Lowlife `Snatch' has minor charms

Movie review

January 19, 2001|By Carrie Rickey | Carrie Rickey,KNIGHT RIDDER / TRIBUNE

"Never underestimate the predictability of stupidity," cautions Turkish (Jason Statham), the philosopher-dimwit at the hub of Guy Ritchie's freewheeling comedy "Snatch."

Though he's describing the clocklike moronism of the wisecracking wise guys, pugnacious pugs and broke pawnbrokers whose fates collide in this Tarantino-comes-to-London effort, he might well be commenting upon the film itself. So be warned - "Snatch" is a movie whose how-low-can-your-IQ-go characters are designed to make the audience feel smart.

Comically violent in the manner of "Pulp Fiction," Ritchie's film ricochets off the walls like a barrage of rubber bullets. Ritchie doesn't have a whole lot to say about fate, morality or manhood. But he says it with such flash and zip, with such cockeyed camera angles and Cockney slang that it's so energizing you don't immediately recognize that it's also empty.

"Snatch," which has something to do with a 64-carat diamond that slips out of many hands like a hot potato, is a movie of colorful incidents among colorful characters in a rainbow of London minority groups (Cockneys, Russians, Jews, blacks, Gypsies). The narrative weds the rambling, shaggy-dog quality of a barroom joke with the macho one-upmanship of a bare-knuckle smack-down, and it offers some ticklishly charming moments.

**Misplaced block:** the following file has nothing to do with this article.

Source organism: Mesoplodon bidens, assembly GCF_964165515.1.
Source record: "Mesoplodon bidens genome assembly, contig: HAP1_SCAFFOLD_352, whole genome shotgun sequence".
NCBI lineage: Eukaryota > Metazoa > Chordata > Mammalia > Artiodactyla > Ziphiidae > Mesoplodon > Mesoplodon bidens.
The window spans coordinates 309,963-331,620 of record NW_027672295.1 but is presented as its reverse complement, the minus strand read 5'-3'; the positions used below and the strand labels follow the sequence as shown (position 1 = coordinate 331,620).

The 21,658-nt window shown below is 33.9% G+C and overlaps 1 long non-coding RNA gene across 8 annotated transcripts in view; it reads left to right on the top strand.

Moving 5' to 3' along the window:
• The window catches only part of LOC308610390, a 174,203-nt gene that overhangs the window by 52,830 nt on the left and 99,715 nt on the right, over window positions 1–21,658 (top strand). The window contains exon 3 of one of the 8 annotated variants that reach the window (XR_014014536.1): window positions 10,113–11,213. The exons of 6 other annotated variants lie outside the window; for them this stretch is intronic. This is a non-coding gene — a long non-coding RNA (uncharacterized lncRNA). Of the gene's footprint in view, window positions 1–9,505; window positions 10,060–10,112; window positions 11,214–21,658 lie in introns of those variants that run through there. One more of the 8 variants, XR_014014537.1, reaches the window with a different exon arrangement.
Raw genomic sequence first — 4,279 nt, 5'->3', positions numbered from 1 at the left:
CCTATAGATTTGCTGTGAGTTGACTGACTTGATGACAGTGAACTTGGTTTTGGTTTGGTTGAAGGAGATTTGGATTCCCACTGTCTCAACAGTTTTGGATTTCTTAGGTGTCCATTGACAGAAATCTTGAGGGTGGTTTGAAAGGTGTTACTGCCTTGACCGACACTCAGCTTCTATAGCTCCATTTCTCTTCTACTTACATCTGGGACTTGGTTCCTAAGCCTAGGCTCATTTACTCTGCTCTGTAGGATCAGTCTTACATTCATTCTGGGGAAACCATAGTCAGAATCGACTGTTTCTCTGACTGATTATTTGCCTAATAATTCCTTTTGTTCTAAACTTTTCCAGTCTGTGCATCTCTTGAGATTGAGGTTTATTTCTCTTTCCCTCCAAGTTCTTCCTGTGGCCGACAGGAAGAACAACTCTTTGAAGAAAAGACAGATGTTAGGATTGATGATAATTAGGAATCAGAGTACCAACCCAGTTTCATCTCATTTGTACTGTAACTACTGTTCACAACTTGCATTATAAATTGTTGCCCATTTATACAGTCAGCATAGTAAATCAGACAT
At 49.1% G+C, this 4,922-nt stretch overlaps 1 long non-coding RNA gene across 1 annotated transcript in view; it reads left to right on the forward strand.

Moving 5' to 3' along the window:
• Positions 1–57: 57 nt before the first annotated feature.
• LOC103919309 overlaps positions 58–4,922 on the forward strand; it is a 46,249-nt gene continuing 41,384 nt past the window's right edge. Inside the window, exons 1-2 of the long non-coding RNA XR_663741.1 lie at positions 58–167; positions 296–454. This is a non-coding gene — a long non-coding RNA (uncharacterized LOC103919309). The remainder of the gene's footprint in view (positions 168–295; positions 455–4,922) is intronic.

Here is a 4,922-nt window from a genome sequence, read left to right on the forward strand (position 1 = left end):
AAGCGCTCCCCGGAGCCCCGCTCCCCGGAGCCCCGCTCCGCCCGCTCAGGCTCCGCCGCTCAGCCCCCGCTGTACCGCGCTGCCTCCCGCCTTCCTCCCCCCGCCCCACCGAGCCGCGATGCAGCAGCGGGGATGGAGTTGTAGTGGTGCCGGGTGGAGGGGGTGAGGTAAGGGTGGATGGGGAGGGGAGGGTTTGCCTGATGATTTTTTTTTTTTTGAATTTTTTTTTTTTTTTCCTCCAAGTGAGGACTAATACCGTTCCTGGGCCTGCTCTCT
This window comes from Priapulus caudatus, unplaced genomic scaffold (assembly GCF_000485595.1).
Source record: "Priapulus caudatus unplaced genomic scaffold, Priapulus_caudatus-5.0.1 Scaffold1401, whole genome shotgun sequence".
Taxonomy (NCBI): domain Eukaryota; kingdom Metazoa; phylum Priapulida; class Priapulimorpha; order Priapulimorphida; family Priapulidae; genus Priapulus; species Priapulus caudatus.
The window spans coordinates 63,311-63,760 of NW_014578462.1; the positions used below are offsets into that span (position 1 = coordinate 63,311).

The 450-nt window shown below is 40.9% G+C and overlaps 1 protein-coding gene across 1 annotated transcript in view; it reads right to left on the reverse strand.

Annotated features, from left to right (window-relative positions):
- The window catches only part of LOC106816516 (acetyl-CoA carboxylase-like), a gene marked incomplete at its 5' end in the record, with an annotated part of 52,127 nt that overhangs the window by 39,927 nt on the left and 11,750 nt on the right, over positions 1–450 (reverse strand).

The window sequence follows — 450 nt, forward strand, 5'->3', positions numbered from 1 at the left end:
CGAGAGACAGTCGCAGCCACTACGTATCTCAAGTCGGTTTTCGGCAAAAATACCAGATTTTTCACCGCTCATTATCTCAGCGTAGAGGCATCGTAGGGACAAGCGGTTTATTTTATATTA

Relieved of the responsibility of carrying a movie, Brad Pitt oozes a loosey-goosey sexuality that recalls his standout performance in "Thelma & Louise." Here, he portrays Mickey, an Irish Gypsy and improbably deft boxer. And the sublime Alan Ford is positively unhinged as Brick Top, fight promoter, gang lord and pig farmer, who dismembers his enemies and feeds them to his porkers.

Since Ritchie films lowlifes with such high style, it would be fascinating to see what he could do with a script that actually had content.


Starring Brad Pitt, Jason Statham, and Alan Ford

Directed by Guy Ritchie

Released by Screen Gems

Running time 102 minutes

Rated R (violence, nudity, adult language)

Sun score: * * 1/2

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